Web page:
Dunedin four-piece band Soaked Oats will bring their brand of indie pop to this year's Womad festival. We catch up with drummer Conor Feehly to find out what fans can expect.
1. Tell us who you are and where you're from.
We are Soaked Oats, and we formed in Dunedin. Three of us, Max, Oscar, and myself come from Christchurch, and Henry is from Waimate, a small town infamous for having a wallaby population.
2. Describe your sound in one sentence.
Sludgey, guitar-pop songs with contemplative lyricism.
3. What do you think is the key thing WOMAD festival artists have in common?
From what I have seen I think they all bring authentic and unique styles, it also seems that the different artists have deep ties to the communities from where they originate. Everybody seems really ready to embrace the influences that their own cultures have had on them. Is that three things?
4. Which of your songs is your favourite to perform live and why?
At the moment my favourite song to perform is My Mud, Your Shoes, it's a song from our new(ish) EP. I really like playing it because there is lots of space at the beginning with just vocals and some guitar but it reaches a point when everybody comes in together and it feels quite powerful.
5. What can the WOMAD audience expect from your performance at the festival?
People say we bring lots of energy to our performances, and Oscar our vocalist isn't shy from a little bit of audience interaction. The four of us share a pretty great connection and I think that comes across in our live performances.
6. What was your first reaction to knowing you'd be playing Womad New Zealand?
Pure excitement! I was probably more excited about getting to watch all of the other amazing artists rather than us being asked to play! I immediately wanted to know who else was performing.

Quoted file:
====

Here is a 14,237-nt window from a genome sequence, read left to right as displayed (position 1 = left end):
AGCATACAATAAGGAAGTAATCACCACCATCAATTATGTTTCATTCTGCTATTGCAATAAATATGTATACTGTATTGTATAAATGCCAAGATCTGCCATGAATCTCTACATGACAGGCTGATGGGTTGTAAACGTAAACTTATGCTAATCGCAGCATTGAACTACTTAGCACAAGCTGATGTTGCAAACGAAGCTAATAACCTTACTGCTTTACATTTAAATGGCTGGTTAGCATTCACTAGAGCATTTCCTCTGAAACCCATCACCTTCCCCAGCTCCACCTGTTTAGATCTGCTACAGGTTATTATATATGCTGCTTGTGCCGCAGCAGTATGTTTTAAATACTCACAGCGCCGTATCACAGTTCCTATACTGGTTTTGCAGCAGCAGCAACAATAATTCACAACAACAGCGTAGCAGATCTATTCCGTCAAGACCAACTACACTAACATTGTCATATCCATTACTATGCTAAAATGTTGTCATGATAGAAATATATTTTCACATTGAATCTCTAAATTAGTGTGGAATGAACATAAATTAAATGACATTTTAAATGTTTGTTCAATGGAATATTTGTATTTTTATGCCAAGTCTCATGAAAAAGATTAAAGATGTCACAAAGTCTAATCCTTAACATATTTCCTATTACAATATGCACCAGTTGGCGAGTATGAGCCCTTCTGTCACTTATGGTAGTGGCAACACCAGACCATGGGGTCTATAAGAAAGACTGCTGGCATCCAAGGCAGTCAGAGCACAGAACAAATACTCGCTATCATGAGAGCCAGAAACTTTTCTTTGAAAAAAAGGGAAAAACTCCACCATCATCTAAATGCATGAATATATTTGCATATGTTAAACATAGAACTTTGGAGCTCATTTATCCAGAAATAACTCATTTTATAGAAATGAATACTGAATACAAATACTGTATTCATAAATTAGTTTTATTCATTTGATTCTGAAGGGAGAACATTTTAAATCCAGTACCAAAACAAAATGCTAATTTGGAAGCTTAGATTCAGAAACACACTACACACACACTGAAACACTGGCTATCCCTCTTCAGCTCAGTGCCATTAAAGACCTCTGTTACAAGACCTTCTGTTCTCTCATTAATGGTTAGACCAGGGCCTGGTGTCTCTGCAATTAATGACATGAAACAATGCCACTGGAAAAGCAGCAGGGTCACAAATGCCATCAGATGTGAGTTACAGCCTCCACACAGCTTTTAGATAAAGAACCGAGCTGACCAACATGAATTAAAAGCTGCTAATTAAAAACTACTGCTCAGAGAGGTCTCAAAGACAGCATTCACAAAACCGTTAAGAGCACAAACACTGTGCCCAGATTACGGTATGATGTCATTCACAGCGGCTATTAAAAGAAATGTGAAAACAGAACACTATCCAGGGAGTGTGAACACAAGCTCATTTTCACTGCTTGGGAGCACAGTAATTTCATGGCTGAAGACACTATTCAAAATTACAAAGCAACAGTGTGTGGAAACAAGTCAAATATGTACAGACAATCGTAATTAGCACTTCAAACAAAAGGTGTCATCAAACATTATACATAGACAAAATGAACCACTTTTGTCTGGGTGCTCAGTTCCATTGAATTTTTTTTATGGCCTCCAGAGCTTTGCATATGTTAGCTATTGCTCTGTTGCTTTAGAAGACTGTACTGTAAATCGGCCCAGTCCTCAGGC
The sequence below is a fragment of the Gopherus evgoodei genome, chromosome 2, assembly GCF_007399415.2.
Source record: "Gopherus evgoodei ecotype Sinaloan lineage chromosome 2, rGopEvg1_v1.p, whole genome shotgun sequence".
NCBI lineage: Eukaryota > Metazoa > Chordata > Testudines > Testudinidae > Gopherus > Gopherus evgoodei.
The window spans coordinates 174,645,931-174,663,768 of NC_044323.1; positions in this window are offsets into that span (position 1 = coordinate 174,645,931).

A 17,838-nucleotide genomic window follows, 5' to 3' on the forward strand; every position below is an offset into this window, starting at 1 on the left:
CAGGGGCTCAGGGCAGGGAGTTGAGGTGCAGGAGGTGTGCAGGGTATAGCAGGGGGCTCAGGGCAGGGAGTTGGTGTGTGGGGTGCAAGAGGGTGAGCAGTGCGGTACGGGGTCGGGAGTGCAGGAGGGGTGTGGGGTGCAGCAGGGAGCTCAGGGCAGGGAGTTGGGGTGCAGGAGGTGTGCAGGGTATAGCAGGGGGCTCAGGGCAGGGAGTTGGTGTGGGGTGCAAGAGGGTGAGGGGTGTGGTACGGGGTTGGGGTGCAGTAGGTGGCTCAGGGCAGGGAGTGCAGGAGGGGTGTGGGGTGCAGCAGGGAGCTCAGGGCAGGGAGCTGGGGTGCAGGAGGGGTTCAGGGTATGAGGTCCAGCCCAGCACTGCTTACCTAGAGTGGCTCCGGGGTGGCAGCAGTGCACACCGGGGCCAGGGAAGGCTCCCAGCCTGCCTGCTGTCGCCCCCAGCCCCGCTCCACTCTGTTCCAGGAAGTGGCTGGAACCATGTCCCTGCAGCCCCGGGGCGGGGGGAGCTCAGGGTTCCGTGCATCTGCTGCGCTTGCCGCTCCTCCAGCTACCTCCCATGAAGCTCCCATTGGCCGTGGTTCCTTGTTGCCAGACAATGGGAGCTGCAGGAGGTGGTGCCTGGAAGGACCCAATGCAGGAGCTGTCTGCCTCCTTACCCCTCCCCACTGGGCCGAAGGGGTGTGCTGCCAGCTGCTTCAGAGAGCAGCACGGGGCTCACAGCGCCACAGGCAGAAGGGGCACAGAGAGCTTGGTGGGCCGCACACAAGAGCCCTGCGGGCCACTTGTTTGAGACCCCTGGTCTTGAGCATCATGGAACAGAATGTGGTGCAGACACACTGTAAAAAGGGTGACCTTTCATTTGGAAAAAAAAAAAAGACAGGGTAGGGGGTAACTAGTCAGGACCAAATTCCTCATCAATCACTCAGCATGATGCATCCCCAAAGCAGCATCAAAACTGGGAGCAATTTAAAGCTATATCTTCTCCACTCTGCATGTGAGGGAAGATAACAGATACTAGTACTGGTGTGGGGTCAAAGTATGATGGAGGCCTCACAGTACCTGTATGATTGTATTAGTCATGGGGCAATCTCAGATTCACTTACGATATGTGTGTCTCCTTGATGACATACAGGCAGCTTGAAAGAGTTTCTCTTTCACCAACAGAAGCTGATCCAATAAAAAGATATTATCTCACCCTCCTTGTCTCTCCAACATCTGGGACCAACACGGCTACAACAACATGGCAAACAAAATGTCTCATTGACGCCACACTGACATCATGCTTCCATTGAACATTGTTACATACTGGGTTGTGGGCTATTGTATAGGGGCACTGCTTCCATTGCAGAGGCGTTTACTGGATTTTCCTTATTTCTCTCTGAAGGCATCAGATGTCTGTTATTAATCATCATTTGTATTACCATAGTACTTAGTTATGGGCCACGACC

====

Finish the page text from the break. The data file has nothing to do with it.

7. What does success as a musician mean to you?
That's a tricky question and one that I have been thinking a little bit about lately. For me it's something like getting better at making songs, honing your craft, and feeling proud of yourself for what you have created. I also think working with people who you admire, and maybe having a valuable/positive influence on others who want to create music.
8. What would you tell a young person wanting to be a successful musician?
Find some like-minded friends to jam with. Play as much as possible. Be nice.
9. Who or what excites you most about music right now?
We as a band are currently working on our debut album. It's exciting going through all of these random little ideas, some from two years ago, and trying to turn them into something that resembles a song. For a while we were focused on perfecting our live set/performance but right now I'm super excited about getting into some songwriting.
10. You can only fit one album by another artist on your device — what is it?
According to my Spotify yearly roundup it would be Harlem River by Kevin Morby or Designer by Aldous Harding. But if I had to choose (Yes - Ed) ... Electric Hawaii by Opossum.
• Womad is a three-day festival of world music, arts and dance to be held TSB Bowl of Brooklands, Pukekura Park, New Plymouth, from March 13-15.
Artist performing (in alphabetical order:
Albi & The Wolves (Aotearoa/NZ), Blind Boys of Alabama (USA), Catrin Finch & Seckou Keita (Wales/Senegal), Destyn Maloya (Réunion), Ezra Collective (UK), Flor de Toloache (Mexico/USA), Hiatus Kaiyote (Australia), Hot Potato Band (Australia), Ifriqiyya Electrique (Maghreb/Europe), KermesZ à l'Est (Belgium), Kim So Ra (South Korea), King Ayisoba (Ghana), L.A.B. (Aotearoa/NZ), Laura Marling (UK), Liniker e os Caramelows (Brazil), L Subramaniam (India), Marina Sattir & Fońes (Greece/Sudan), Minyo Crusaders (Japan), Orquesta Akokán (Cuba), Reb Fountain (Aotearoa/NZ), RURA (Scotland), Salif Keita (Mali), Soaked Oats (Aotearoa/NZ), The Black Quartet (Aotearoa/NZ), Trio Da Kali (Mali), Troy Kingi (Aotearoa/NZ) Tuuletar (Finland), Ziggy Marley (Jamaica).